KARACHI: “My three children constantly talk about revenge from the people who took away their father,” said Nausheen Kamal whose husband, Shariq Kamal, has been missing for three years now. She remembers the exact day, March 3, 2015, when he was taken away. “They used to be happy children sharing their school stories with me. Now they look for reasons to stay away from school,” the mother added.

Shaista, another mother, said her husband, Shahzad Khan, was taken away on Oct 28, 2015. “I have three school-going daughters, too, and with their father gone making two ends meet is a big challenge,” she said.

Ms Riasatullah said that her husband was picked up on Nov 18, 2015. “I was expecting my second child then. My baby son has not seen his father,” she said as her older, seven-year-old son stood beside her, holding his father’s framed photograph.

Meanwhile, Sagheerunisa Begum, her eyes brimming, listened to their stories. “My son Furqan was not married but I miss him dearly,” she said, adding that he had been gone since May 6, 2015. “We have done everything within our means to have him recovered, including filing a petition in court but to no avail.”

‘There can be countless other issues behind the disappearances of people’

The meeting was called on Tuesday by the National Commission for Human Rights (NCHR) to share the situation of Sindh regarding enforced disappearances and missing persons with the media. “Enforced disappearances are a violation of human rights,” said NCHR chairman retired Justice Ali Nawaz Chowhan. “And we being a watchdog organisation can question the law enforcement agencies said to be involved in the disappearances,” he added.

“So when we sent a notice to the ministry of interior about it all, we were informed that they didn’t have these missing people though they did mention that Frontier Corps in Khyber Pakhtunkhwa may know something about their whereabouts and asked us to give them some time to find out and revert,” Justice Chowhan said.

“It was a positive thing as there was not a complete denial after all. And everyone’s hopes were up suddenly. But now we have received this second letter from them saying that they also don’t have any information about these missing persons,” he said. “At this we have told them that their answer is vague and, therefore, unacceptable to us.”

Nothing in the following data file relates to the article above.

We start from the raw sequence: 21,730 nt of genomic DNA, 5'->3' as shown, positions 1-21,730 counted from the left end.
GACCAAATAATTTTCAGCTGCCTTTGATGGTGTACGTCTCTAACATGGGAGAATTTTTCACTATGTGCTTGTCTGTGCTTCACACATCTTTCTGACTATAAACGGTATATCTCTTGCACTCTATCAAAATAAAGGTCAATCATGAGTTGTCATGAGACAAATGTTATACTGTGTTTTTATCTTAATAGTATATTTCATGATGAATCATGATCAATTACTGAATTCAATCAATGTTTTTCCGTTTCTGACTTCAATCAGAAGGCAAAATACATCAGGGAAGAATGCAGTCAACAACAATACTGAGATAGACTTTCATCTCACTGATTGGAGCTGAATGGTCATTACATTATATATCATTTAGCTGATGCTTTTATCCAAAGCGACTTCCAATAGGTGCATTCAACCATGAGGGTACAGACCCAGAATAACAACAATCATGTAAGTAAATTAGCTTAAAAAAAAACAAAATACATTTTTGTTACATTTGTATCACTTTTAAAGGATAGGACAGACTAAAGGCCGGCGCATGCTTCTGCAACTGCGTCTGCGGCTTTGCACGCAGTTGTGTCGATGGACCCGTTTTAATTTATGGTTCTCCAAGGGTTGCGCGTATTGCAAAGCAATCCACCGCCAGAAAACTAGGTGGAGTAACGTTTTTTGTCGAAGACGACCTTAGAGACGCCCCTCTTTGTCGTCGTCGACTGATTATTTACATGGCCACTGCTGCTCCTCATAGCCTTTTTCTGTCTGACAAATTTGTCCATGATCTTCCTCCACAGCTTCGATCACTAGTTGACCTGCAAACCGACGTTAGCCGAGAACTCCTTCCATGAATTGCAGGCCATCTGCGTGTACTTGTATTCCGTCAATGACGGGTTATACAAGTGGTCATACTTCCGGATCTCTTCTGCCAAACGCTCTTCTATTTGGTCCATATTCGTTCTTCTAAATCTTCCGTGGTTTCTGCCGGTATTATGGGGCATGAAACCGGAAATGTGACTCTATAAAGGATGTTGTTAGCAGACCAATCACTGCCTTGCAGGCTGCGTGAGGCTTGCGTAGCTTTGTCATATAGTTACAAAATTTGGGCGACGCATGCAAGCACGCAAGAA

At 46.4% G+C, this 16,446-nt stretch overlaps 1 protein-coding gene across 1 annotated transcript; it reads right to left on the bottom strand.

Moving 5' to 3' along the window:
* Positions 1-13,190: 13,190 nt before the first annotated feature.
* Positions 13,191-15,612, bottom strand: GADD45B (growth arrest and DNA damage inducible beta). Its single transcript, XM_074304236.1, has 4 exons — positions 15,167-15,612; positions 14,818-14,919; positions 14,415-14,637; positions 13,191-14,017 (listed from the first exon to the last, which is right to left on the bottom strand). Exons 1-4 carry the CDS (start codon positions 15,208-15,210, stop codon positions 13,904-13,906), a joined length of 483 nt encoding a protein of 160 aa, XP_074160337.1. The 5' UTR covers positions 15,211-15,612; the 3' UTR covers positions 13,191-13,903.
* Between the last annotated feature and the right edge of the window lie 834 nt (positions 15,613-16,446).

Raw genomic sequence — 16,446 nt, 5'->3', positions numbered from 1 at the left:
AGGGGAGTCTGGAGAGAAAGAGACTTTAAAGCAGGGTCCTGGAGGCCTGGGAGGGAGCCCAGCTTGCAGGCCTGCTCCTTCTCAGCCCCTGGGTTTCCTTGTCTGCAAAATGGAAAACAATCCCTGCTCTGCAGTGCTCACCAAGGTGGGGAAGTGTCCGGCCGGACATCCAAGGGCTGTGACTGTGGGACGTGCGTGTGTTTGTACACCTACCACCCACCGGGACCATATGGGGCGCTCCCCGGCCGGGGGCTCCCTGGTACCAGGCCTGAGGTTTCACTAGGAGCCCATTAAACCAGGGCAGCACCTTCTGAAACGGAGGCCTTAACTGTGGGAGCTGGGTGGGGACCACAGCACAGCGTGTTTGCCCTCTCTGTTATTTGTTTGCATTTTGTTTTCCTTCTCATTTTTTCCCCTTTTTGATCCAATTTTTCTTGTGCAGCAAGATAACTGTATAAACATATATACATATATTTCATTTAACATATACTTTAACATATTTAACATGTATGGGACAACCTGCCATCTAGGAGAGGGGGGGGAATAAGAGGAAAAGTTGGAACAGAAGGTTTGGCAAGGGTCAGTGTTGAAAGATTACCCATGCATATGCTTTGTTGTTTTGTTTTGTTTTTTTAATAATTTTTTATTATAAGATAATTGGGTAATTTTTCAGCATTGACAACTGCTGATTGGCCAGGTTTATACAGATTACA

Anis Haroon, a member of the Sindh NCHR, meanwhile, also added that they were having a difficult time in believing the government when they say one thing one day and something else another day.

Justice Chowhan said that there should be an internal redressal system to take up this issue. “We ask the prime minister and interior minister for an internal redressal system and a joint investigative team for this,” he said.

“There can be countless other issues behind the disappearances of people such as personal vendetta or maybe the work of a foreign enemy. The government should not get maligned unnecessarily especially when it might not have anything to do with this. There is so much propaganda about Pakistan and our law enforcement agencies,” he said.

Forced conversions

Another issue which Justice Chowhan wanted to talk about when speaking of propaganda against Pakistan was the issue of forced conversions. “We see too much of this happening in Tharparkar and among the Kalash. There girls are being exploited. Things are bad and it is very sad to see Jinnah’s pledge to the minorities here being betrayed,” he said.

“In Tharparkar, there are so many madressahs, which openly spread hate speech. The ministry of religious affairs needs to filter these,” he said.

The third issue that he was also concerned about was the feared environmental disaster in the shape of the Gorano reservoir in Tharparkar. “I hear that the most fertile land in Islamkot will come under this [reservoir],” he said.

Published in Dawn, September 13th, 2017